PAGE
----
This is another case of "OH My God, Look At the Crazy Laws!" where the laws, like those forbidding experiments in high school labs, simply don't exist.

This begs the question, who starts this sort of story and why?

mick - 16-4-2005 at 11:41

Benzyl chloride and allyl chloride are industrial chemicals with full safety advice. Benzyl bromide, benzyl iodide, allyl bromide and allyl iodide are not and do not have the same info. As a chemist I would expect the bromide and iodide to be more toxic. Work with the devil you know and just because there is not a piece of paper use common sense.


Here in the UK my old man in his 80,s is suprised at all the benefits. Free bus pass, free TV licence, cheap road tax and insurance, help with winter heating and post-help with burying his wife.

[Edited on 16-4-2005 by mick]

unionised - 18-4-2005 at 13:04

Allyl chloride is rather volatile and a pain in the neck to work with.
On the other hand, is it in any sense relevant to this thread?

Quince - 28-4-2005 at 02:03

Heh, I don't think that a poll was necessary, as it is quite easy to predict what the opinion of people around here is.

unionised - 30-4-2005 at 05:02

It is sadly predictable that the majority feel that education is being hampered by regulations that don't really exist.

It would be funny if they were to think that the tooth fairy was harming education, but this is a tragedy.

neutrino - 30-4-2005 at 05:42

The regulations may not always exist on paper, but they certainly do exist in the minds of people who ‘would’ be affected by them, i.e. the teachers and superintendents. The rules don’t have to be formal to apply. Sadly, a general sense of restraint in the minds of the teachers will be more than enough.

vulture - 30-4-2005 at 06:06

I think that "safety regulation" in this thread should be interpreted as restraint exercised by politicians, local authorities, lobby groups (parents, econuts) and people who are otherwise in a position to influence chemical education on a highschool level.

There may not be explicit laws, but if a teacher can get sued under some other law for something minor, this still has considerable effect. This is mainly caused by the idiotic interpretation of liability these days.

[Edited on 30-4-2005 by vulture]

sparkgap - 30-4-2005 at 06:15

Actually, I conceived the poll in that regulations may be hampering chemical education as a whole, not just high school.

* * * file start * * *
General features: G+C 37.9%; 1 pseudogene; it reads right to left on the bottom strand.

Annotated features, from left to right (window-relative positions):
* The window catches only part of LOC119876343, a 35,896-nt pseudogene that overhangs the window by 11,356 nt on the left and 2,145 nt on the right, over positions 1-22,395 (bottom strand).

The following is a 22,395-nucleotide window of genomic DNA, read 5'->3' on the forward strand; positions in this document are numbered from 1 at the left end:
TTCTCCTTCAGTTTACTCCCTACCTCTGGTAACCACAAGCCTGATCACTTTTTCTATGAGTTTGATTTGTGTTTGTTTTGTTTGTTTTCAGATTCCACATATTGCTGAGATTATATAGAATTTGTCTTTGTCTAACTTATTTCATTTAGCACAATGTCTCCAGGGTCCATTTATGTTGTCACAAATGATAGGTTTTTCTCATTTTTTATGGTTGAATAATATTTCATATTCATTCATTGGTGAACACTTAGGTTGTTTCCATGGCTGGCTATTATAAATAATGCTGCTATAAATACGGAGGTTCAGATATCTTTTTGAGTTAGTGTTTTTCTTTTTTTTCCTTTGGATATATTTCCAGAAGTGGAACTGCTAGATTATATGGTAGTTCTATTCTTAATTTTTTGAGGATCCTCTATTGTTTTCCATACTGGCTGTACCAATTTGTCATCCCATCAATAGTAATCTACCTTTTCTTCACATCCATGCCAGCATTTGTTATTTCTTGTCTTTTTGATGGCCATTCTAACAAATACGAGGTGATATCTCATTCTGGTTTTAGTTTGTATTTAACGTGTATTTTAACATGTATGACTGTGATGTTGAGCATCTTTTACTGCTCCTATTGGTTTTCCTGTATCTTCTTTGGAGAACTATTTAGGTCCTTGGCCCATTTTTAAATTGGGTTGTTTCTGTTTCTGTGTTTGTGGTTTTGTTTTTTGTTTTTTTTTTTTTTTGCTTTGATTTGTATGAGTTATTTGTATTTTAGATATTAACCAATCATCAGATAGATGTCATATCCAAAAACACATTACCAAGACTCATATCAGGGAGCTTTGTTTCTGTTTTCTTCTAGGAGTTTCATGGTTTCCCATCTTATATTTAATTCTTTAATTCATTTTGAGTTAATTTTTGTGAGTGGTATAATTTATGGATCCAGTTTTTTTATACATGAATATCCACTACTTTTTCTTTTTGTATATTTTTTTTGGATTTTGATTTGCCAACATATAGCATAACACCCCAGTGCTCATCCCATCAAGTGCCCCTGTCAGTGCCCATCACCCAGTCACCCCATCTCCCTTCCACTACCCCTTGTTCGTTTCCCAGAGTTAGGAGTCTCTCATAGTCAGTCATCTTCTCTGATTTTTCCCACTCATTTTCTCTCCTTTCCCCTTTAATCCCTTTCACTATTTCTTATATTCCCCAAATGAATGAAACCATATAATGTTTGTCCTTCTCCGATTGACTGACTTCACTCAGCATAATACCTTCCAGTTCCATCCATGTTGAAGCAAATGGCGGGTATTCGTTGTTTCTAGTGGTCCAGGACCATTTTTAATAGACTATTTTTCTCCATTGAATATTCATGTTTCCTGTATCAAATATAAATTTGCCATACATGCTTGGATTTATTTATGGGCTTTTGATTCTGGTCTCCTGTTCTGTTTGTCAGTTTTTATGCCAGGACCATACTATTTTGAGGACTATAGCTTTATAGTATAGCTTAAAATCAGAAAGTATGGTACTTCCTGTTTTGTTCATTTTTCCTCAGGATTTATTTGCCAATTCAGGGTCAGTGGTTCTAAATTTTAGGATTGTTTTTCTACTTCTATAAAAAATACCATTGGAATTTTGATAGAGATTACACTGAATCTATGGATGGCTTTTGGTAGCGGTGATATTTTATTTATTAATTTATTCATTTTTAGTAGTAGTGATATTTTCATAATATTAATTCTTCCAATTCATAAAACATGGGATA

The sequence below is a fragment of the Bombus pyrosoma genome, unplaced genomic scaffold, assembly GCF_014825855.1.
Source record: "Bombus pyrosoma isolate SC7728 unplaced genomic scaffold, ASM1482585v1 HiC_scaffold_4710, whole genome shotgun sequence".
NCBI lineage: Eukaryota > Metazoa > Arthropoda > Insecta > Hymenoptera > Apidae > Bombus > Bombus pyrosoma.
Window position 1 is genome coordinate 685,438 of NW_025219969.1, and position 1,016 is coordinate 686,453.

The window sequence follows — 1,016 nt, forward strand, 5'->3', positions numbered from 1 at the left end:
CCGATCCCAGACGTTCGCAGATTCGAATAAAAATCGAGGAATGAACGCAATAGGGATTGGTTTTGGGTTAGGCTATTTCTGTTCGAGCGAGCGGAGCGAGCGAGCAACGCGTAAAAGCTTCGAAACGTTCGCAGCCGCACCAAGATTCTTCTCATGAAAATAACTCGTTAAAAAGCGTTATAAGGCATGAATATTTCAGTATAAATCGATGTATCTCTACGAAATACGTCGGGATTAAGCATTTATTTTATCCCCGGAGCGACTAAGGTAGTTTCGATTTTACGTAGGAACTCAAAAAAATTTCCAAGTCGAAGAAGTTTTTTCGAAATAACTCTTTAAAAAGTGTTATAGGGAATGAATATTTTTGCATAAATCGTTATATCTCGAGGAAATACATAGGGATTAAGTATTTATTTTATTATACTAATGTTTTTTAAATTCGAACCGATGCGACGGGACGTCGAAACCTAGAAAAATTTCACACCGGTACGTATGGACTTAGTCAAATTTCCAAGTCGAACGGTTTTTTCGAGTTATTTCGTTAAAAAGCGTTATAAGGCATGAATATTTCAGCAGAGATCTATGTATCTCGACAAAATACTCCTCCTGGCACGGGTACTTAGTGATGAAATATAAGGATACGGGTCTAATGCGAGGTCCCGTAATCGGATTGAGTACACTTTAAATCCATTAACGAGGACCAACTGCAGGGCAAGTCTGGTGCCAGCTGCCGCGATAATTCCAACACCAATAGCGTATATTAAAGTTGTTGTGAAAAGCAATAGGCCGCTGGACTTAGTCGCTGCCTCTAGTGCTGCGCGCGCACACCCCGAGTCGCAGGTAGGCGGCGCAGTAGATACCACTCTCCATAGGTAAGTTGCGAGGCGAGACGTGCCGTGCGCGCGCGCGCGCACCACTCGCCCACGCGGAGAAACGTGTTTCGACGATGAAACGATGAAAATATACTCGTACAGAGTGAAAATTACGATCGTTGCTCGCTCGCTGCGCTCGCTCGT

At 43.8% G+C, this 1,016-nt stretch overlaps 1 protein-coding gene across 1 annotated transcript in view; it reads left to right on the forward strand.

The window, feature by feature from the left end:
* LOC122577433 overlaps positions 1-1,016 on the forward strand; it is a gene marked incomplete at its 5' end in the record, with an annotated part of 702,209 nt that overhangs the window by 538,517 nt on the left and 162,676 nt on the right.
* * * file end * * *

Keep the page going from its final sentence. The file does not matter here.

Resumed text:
unionised, looking back at your first post in this thread, yes, I would agree that it is not explicitly stated in the applicable laws that such-and-such reaction should not be done as a classroom demonstration. It is to my knowledge, however, that "unwritten rules" guised as safety regulations have done more than their fair share of curtailing activities seen to be valuable in illuminating chemical concepts to the uninitiated. That, and the fear of litigation, as vulture mentions.

sparky (°_°)

unionised - 30-4-2005 at 14:06

Perhaps we need a new poll, "Is education in chemistry being ruined by ambulance-chasing lawyers (Y/N)"

The problem isn't regulations, it's the lack of understanding of risk by parents, headteachers and whoever. Those who wish to pretend that terrorism and/or drug manufacture is a major threat to our day to day lives also feed into this problem. Again, if the people knew how to evaluate real risk, they wouldn't let governments ban the sale of nitrate fertilisers.

[Edited on 30-4-2005 by unionised]

health shmelth

tetrachloromethane - 27-6-2005 at 14:11

In high school chemistry, most of the reactions that would be regulated are probably out of the courses' scope. As for mercury thermometers; they are a necessity. If the gov't bans mercury thermometers due to health concerns, why dont they ban partially hydrogented or brominated oils from the cafeteria?

neutrino - 27-6-2005 at 15:05

There are still many interesting ones that are within the scope of high school chem that aren't done, e.g. alkali metal + water.

What's so necessary about mercury thermometers? What about alcohol?

Geomancer - 27-6-2005 at 15:32

No (to a first approximation). I think it's more a result of the changing role of chemical education. Back in the day, if you were taking cemistry courses there was a decent chance you would become a chemist, or at least someone who might need to work in a lab environment. If you were to ask a lower level college chemistry class today what their carreer goals are, chances are good that you won't get a single person wanting to be a chemist. It's simply not worth the risk for people that won't need the experience.

This is not to discount fear of litigation, of course. Yesterday, for example, there was an advertisement on TV trolling for people with benzene exposure.

Magpie - 27-6-2005 at 17:59

In reference to nitrate fertilizers I read today that the Simplot Fertilizer company (USA) is planning to stop production of ammonium nitrate. Reasons given were: 1) wanting to not allow terrorists to get a hold of it, and 2) don't want the hassle of complying with government regulations that are being proposed in congress. Agrium, a Canadian competitor, however, said that they have no plans to stop production. Simplot production is currently 40,000 tons/yr.